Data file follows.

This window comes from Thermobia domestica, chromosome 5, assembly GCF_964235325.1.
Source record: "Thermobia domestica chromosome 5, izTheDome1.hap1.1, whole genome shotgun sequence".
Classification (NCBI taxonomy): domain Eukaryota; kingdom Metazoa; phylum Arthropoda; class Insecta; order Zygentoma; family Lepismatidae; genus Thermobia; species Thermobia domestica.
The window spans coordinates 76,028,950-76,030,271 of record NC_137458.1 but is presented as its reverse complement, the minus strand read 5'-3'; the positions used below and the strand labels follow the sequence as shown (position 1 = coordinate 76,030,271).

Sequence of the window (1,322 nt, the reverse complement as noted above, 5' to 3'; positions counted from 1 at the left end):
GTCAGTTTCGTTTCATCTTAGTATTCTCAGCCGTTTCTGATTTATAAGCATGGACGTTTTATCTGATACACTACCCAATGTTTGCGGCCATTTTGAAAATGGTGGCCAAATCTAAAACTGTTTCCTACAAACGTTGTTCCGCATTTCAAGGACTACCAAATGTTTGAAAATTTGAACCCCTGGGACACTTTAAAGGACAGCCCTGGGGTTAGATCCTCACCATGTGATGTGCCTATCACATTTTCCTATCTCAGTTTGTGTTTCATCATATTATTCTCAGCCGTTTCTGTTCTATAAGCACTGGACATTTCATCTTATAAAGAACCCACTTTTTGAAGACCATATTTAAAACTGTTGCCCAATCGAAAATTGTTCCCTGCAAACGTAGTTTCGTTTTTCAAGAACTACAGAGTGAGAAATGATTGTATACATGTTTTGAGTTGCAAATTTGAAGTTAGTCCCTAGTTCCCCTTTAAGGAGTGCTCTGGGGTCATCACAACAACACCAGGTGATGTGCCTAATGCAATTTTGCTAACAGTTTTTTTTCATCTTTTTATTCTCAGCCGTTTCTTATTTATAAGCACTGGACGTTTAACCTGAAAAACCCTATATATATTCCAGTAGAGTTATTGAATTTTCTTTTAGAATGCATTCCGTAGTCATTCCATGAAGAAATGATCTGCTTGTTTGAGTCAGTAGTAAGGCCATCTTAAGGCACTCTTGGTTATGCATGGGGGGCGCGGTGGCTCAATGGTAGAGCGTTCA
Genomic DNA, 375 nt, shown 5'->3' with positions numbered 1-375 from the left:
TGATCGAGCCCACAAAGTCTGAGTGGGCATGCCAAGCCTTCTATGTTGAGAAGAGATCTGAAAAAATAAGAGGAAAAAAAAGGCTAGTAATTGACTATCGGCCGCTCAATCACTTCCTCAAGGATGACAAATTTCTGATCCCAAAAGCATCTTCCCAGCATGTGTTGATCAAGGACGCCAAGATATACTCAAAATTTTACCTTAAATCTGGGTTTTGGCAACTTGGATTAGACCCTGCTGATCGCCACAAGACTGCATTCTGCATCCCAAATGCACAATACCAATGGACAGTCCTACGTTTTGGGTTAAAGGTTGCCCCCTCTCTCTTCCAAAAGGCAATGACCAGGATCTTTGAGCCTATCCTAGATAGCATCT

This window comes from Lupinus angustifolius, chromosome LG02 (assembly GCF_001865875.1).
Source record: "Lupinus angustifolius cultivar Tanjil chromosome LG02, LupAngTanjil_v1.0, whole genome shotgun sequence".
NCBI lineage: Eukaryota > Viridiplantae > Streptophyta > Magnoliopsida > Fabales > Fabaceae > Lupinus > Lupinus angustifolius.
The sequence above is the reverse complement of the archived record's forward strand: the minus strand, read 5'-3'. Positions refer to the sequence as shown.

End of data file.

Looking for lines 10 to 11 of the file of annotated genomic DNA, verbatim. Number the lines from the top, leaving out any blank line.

Source record: "Lupinus angustifolius cultivar Tanjil chromosome LG02, LupAngTanjil_v1.0, whole genome shotgun sequence".
NCBI lineage: Eukaryota > Viridiplantae > Streptophyta > Magnoliopsida > Fabales > Fabaceae > Lupinus > Lupinus angustifolius.